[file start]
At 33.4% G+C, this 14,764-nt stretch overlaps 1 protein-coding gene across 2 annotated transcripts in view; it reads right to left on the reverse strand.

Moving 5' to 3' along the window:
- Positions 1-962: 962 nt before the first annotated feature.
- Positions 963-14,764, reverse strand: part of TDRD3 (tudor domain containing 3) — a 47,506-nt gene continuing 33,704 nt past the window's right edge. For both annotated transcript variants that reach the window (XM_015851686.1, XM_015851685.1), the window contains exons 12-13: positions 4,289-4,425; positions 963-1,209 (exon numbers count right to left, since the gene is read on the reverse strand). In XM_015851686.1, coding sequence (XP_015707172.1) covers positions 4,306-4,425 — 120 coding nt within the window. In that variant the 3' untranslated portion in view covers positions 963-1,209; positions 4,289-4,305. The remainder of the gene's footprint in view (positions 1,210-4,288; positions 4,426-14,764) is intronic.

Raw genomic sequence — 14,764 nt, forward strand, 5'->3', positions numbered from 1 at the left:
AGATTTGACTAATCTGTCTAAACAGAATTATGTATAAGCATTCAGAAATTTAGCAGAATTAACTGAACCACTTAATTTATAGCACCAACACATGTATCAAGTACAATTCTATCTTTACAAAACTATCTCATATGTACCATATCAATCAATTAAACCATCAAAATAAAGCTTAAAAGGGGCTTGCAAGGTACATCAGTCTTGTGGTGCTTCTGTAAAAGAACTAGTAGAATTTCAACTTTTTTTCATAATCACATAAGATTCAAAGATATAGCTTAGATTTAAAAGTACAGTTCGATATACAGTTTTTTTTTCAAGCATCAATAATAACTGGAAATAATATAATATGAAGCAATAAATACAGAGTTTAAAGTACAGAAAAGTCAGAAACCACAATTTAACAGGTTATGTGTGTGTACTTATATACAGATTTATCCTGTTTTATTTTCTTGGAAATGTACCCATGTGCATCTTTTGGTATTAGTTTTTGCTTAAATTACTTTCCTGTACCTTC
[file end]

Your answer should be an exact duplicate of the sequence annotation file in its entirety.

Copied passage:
At 33.4% G+C, this 14,764-nt stretch overlaps 1 protein-coding gene across 2 annotated transcripts in view; it reads right to left on the reverse strand.

Moving 5' to 3' along the window:
- Positions 1-962: 962 nt before the first annotated feature.
- Positions 963-14,764, reverse strand: part of TDRD3 (tudor domain containing 3) — a 47,506-nt gene continuing 33,704 nt past the window's right edge. For both annotated transcript variants that reach the window (XM_015851686.1, XM_015851685.1), the window contains exons 12-13: positions 4,289-4,425; positions 963-1,209 (exon numbers count right to left, since the gene is read on the reverse strand). In XM_015851686.1, coding sequence (XP_015707172.1) covers positions 4,306-4,425 — 120 coding nt within the window. In that variant the 3' untranslated portion in view covers positions 963-1,209; positions 4,289-4,305. The remainder of the gene's footprint in view (positions 1,210-4,288; positions 4,426-14,764) is intronic.

Raw genomic sequence — 14,764 nt, forward strand, 5'->3', positions numbered from 1 at the left:
AGATTTGACTAATCTGTCTAAACAGAATTATGTATAAGCATTCAGAAATTTAGCAGAATTAACTGAACCACTTAATTTATAGCACCAACACATGTATCAAGTACAATTCTATCTTTACAAAACTATCTCATATGTACCATATCAATCAATTAAACCATCAAAATAAAGCTTAAAAGGGGCTTGCAAGGTACATCAGTCTTGTGGTGCTTCTGTAAAAGAACTAGTAGAATTTCAACTTTTTTTCATAATCACATAAGATTCAAAGATATAGCTTAGATTTAAAAGTACAGTTCGATATACAGTTTTTTTTTCAAGCATCAATAATAACTGGAAATAATATAATATGAAGCAATAAATACAGAGTTTAAAGTACAGAAAAGTCAGAAACCACAATTTAACAGGTTATGTGTGTGTACTTATATACAGATTTATCCTGTTTTATTTTCTTGGAAATGTACCCATGTGCATCTTTTGGTATTAGTTTTTGCTTAAATTACTTTCCTGTACCTTC